Though I’ve never met Grant Cornish face to face, I have gotten to know him a little through recent contact. He’s very personable, smart, and it’s obvious he knows he needs to be a “go getter” to succeed in this industry. Grant left for Los Angeles, with two other IPR graduates, to follow a dream, but he wanted me to give kudos to both his travel mates because all three of them have landed work in L.A. (more on the them in future grad. Success stories). This tells me something about his character, and it’s verified by others who know Grant much better than I. Check out what people are saying about him:
“Arriving at IPR with good listening skills, from his previous education, gave Grant a leg up. He came to my class with, first and foremost, communications skills. His musical knowledge gave him the self-confidence to speak up in class and share his opinion about why things were – or were not – working musically. I think he recognized and appreciated what IPR had to offer and knew to take maximum advantage of that.”
Eddie Ciletti, IPR Instructor
“Quick study, had his stuff ready to go, cheerful, friendly, good classmate & a good student. Highly recommend!”
Scott Nelson, IPR Instructor
“Grant was very focused in AP282 and he sang his own vocal for his final project. His voice is very strong and has an almost operatic quality, the song was excellent. Besides being taller than any other student, Grant seems old beyond his years in a good way: very mature. It was great having him in class. “
Kevin Bowe, IPR Instructor
“As an IPR Admissions Representative, I get to meet with many prospective students, and once in a while I meet one that stands out as “most likely to succeed.” I got that sense about Grant Cornish from the first time I met him; in fact, my notes from that meeting said: “Very mature and knows what he wants. Seems determined and a hard working guy.” He arrived for his tour with family support and quick answers to where he wants to go in his career, and why IPR was the right choice for him. It’s no surprise to me that he is another IPR Success Story, and is rapidly advancing his career in Post Production in Los Angeles.”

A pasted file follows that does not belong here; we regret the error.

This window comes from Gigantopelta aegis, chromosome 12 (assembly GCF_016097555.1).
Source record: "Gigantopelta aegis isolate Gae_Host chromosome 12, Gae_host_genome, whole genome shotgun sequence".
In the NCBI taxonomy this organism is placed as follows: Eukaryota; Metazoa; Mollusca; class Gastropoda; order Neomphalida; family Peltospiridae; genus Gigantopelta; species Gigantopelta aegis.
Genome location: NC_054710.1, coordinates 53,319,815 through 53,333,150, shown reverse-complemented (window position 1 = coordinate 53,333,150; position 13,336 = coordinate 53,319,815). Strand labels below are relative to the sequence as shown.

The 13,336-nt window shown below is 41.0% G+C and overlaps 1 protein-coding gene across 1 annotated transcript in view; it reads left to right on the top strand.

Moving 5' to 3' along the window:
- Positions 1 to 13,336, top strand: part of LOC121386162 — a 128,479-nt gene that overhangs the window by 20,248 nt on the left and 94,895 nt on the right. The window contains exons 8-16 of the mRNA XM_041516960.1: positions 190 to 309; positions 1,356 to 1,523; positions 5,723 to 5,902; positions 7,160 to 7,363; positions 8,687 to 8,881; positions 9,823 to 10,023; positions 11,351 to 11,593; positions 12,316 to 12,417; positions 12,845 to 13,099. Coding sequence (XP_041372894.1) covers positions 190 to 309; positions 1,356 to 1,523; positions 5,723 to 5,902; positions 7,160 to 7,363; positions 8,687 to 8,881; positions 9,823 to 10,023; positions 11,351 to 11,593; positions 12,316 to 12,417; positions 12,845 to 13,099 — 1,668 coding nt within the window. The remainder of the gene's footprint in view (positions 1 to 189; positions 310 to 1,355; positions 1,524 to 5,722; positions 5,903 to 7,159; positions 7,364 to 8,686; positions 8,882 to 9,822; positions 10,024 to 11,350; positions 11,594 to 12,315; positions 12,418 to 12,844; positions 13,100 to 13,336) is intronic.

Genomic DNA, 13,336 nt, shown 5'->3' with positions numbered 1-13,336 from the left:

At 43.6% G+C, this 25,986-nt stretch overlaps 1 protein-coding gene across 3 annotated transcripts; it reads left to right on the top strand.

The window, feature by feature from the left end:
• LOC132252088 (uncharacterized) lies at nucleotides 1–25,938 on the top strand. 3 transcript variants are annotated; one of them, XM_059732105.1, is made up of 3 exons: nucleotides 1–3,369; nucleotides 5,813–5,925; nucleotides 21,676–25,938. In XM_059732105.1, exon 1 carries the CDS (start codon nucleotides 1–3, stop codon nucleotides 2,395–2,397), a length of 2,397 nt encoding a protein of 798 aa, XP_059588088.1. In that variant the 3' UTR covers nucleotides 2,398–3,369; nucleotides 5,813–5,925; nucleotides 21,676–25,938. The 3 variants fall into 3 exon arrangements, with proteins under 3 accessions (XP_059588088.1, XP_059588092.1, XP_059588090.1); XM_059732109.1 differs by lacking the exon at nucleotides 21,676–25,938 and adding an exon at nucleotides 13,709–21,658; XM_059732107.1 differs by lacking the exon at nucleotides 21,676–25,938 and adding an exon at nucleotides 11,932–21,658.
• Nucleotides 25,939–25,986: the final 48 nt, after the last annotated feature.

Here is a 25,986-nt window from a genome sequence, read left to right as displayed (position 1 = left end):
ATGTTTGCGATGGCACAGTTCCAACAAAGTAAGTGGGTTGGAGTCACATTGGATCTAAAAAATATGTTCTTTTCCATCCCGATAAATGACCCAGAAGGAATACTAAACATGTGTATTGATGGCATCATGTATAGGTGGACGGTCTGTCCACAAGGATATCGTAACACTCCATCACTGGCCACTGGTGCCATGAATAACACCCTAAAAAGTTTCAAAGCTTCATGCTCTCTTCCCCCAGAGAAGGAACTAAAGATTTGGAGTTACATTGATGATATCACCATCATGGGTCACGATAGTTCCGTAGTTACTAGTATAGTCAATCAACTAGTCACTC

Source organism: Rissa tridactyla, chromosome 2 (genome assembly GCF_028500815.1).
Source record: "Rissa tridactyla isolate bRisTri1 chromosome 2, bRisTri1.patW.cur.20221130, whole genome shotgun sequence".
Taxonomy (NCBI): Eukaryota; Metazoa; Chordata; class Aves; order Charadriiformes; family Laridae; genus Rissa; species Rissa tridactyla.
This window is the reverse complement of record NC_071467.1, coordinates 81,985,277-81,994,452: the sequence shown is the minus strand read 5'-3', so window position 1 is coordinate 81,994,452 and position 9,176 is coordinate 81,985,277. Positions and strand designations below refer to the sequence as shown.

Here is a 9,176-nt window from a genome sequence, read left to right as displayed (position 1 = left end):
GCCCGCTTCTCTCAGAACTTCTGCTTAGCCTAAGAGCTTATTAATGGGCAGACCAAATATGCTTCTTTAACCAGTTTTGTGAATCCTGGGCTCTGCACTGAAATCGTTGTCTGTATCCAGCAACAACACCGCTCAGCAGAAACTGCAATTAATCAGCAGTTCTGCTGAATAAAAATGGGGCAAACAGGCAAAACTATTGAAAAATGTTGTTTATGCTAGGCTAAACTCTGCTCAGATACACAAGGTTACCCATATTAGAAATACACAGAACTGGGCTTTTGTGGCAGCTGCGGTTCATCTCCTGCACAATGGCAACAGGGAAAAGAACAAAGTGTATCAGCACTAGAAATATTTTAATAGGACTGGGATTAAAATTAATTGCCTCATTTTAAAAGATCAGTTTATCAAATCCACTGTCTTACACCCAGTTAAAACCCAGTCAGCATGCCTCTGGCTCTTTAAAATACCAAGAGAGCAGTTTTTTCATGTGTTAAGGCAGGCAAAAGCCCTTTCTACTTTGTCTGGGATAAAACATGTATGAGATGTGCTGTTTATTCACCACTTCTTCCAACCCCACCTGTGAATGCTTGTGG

Scott Novak, IPR Admissions Representative
For this installment in graduate success stories IPR presents, Grant Cornish:
Bio – Music Nerds quite often get a bad rap, but Grant Cornish makes the term “music nerd” look good. Despite his seemingly boy band looks and sweet tenor voice, Grant has the skills and training to make it big in the commercial music and songwriting world. As a boy, Grant made several appearances around the U.S. living in Cedar Rapids, IA, Columbia, MO, El Paso, TX, and Atlanta, GA before settling back in Cedar Rapids for high school. Grant developed his passion for all types of music at an early age. Writing his first song “Always” at the age of seven, he discovered his own voice and rode that all the way to Drake University, in Des Moines, Iowa, on a vocal scholarship. While majoring in Music with a minor in Business at Drake, Grant not only studied voice under Ann Cravero, but spent extensive hours mastering music theory and the intricacies of composition. In his spare time he found time to be a part of the Sigma Phi Epsilon fraternity and even won Des Moines’s “Holiday Idol”, taking home a nice $1000 check. After earning his Bachelor’s Degree from Drake, Grant left the cornfields of Iowa for the snow piles of Minnesota to earn his Associate’s Degree in Audio Production and Engineering from the Institute of Production and Recording (IPR). Earning his true “music nerd” title, Grant made the Dean’s List every quarter at IPR, while studying under Grammy Award Winning composers and musicians, Kevin Bowe, Eric Olsen, Dik Shopteau, Scooter Nelson, Steve Hodge, Bob Jenkins, Eddie Ciletti and the up and coming Michael Brown. In addition to his multiple degrees, Grant is also Pro Tools Operator certified, Logic Pro certified and professionally trained in Ableton Live under Live guru J.P. Hunglemann. On top of that, Grant is a singer-songwriter whose recent songs “Visions”, “Underneath”, “Writing on the Wall” and the soon to be released “Old Man Winter” make Grant a multi-talented musician, music-editor, and composer ready to take on L.A. by storm.